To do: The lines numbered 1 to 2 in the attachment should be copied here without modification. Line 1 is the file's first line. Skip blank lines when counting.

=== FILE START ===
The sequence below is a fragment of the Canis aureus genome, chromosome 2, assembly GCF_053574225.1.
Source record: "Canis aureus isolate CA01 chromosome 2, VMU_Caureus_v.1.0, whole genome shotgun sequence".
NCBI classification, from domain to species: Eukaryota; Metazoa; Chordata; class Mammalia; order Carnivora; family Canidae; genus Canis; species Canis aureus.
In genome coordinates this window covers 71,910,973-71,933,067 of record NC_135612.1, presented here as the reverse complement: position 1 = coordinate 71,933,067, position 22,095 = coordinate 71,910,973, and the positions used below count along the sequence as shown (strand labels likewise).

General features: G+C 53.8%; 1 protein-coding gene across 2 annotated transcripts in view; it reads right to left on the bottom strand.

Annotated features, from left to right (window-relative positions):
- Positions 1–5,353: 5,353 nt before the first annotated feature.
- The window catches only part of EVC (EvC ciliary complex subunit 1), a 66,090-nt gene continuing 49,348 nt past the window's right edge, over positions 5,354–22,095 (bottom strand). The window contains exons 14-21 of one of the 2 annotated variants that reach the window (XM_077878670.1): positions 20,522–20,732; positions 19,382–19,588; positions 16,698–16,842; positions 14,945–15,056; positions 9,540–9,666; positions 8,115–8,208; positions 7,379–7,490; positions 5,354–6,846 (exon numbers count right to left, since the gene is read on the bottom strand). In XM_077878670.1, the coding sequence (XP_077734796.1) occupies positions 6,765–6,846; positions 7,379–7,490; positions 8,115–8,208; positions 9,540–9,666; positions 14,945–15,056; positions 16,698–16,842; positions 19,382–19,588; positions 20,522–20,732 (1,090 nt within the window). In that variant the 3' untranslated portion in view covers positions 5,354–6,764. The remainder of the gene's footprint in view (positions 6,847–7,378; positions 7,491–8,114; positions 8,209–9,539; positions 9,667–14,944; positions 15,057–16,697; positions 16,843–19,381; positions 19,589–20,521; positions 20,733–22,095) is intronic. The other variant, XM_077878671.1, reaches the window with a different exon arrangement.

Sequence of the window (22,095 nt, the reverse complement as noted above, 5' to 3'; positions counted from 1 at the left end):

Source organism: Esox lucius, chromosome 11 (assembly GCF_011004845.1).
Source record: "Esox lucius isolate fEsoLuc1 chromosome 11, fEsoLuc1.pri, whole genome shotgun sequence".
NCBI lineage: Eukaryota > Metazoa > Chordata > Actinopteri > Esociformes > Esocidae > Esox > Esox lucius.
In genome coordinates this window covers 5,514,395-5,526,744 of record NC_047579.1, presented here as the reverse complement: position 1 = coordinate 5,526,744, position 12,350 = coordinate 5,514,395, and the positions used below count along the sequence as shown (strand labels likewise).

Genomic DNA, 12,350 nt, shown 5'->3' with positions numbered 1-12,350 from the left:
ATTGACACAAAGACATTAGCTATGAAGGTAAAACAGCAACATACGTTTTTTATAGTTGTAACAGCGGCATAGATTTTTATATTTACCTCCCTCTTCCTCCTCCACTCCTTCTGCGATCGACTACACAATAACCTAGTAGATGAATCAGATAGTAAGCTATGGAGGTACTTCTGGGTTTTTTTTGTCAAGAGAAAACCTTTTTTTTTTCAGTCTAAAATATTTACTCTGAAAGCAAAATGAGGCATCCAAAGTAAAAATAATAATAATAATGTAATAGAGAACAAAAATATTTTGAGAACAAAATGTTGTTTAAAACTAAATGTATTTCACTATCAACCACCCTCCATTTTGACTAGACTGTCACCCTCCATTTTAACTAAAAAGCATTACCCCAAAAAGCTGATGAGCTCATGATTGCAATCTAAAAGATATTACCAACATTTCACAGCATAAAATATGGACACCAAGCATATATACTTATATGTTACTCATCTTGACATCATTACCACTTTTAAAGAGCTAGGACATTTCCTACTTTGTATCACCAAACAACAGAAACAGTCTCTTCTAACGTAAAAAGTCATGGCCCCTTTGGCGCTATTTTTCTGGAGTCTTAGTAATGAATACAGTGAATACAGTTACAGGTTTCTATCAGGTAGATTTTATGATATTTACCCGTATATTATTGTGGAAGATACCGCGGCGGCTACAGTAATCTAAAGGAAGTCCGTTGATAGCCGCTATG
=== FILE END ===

The sequence below is a fragment of the Canis aureus genome, chromosome 2, assembly GCF_053574225.1.
Source record: "Canis aureus isolate CA01 chromosome 2, VMU_Caureus_v.1.0, whole genome shotgun sequence".